Book Review: Everything I Never Told You


Since I dialed back writing this past summer, I dialed up reading.  I soaked in words. I bathed in stories. I swam in tales. As you might imagine, all of my books have water stains.

So. Much. Fun.

I've debated where to begin sharing, but I decided to start with my favorite summer read because, well, because I'm impatient that way.

“Lydia is dead. But they don’t know this yet. 1977, May 3, six thirty in the morning, no one knows anything but this innocuous fact: Lydia is late for breakfast.”

These are the first couple of sentences in Celeste Ng's novel Everything I Never Told You.

If that were the only sentence I gave you, chances are you would think this was a mystery or whodunit read. You would only be partly right. Given the subject matter, it's surprising how much I enjoyed this book, but dang is the writing good!

Beginning with the title of the book, the communication theme is easy to catch.

“The things that go unsaid are often the things that eat at you--whether because you didn't get to have your say, or because the other person never got to hear you and really wanted to.”

There are plot twists and insights galore, but most of them are revelations the readers learn which are invisible to the characters. We find out how the father flirts with abandoning his family.

“You could stop taking their phone calls, tear up their letters, pretend they'd never existed. Start over as a new person with a new life. Just a problem of geography, he thought, with the confidence of someone who had never yet tried to free himself of family.”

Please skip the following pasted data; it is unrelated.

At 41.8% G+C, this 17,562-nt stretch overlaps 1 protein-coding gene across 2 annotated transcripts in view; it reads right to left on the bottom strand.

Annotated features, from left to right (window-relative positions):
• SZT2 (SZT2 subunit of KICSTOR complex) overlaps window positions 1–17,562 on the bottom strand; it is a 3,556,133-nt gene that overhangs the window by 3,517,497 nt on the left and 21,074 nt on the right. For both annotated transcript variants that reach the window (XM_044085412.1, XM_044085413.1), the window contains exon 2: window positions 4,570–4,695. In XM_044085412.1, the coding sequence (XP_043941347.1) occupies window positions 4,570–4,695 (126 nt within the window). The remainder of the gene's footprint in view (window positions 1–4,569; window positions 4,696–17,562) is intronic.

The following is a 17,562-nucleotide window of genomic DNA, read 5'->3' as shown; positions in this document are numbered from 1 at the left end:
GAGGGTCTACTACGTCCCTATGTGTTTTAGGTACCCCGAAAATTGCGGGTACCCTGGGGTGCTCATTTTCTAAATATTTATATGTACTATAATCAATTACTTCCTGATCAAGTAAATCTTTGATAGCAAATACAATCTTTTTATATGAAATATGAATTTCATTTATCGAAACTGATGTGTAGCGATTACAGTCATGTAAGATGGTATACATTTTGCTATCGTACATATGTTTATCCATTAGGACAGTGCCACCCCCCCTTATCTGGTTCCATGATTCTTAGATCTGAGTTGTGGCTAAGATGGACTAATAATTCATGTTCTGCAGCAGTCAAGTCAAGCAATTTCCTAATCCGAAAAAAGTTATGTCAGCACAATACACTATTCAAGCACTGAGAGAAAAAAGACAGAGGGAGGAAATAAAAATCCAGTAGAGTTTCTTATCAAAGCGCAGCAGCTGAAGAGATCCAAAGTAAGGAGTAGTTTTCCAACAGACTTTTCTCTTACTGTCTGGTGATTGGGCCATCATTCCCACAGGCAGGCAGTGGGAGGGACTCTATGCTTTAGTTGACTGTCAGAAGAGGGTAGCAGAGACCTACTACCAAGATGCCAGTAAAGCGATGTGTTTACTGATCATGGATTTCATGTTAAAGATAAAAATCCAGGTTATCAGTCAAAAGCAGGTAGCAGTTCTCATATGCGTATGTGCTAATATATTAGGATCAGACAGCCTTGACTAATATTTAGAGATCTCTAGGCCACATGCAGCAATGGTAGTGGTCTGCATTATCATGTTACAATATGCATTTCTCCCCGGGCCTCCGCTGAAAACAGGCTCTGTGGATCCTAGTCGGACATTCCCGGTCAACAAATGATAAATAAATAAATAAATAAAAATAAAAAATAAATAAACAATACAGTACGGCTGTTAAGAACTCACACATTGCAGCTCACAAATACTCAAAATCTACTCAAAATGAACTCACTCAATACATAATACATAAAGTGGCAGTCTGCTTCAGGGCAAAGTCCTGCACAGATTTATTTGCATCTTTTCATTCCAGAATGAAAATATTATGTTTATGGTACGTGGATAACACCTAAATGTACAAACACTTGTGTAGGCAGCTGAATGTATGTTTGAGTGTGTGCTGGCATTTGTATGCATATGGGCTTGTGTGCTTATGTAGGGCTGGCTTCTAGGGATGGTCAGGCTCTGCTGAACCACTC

And how the mother drifts in and out of engaging in the grieving process.

“It would disappear forever from her memory of Lydia, the way memories of a lost loved one always smooth and simplify themselves, shedding complexities like scales.”

The story grapples with being misunderstood.

 “People decide what you're like before they even get to know you.”

And with what will be missed when someone you love dies. Ng is unblinking in her assessment of a family which has regrets and lives with unanswered questions.

“All of that will be gone by morning. Instead, they will dissect this last evening for years to come. What had they missed that they should have seen? What small gesture, forgotten, might have changed everything? They will pick it down to the bones, wondering how this had all gone so wrong, and they will never be sure.”

By the end of the novel, the reader knows more than the people in the story. While this might feel unsatisfying, I found it encouraging. I wish I could say more, but I'm afraid it would spoil your experience.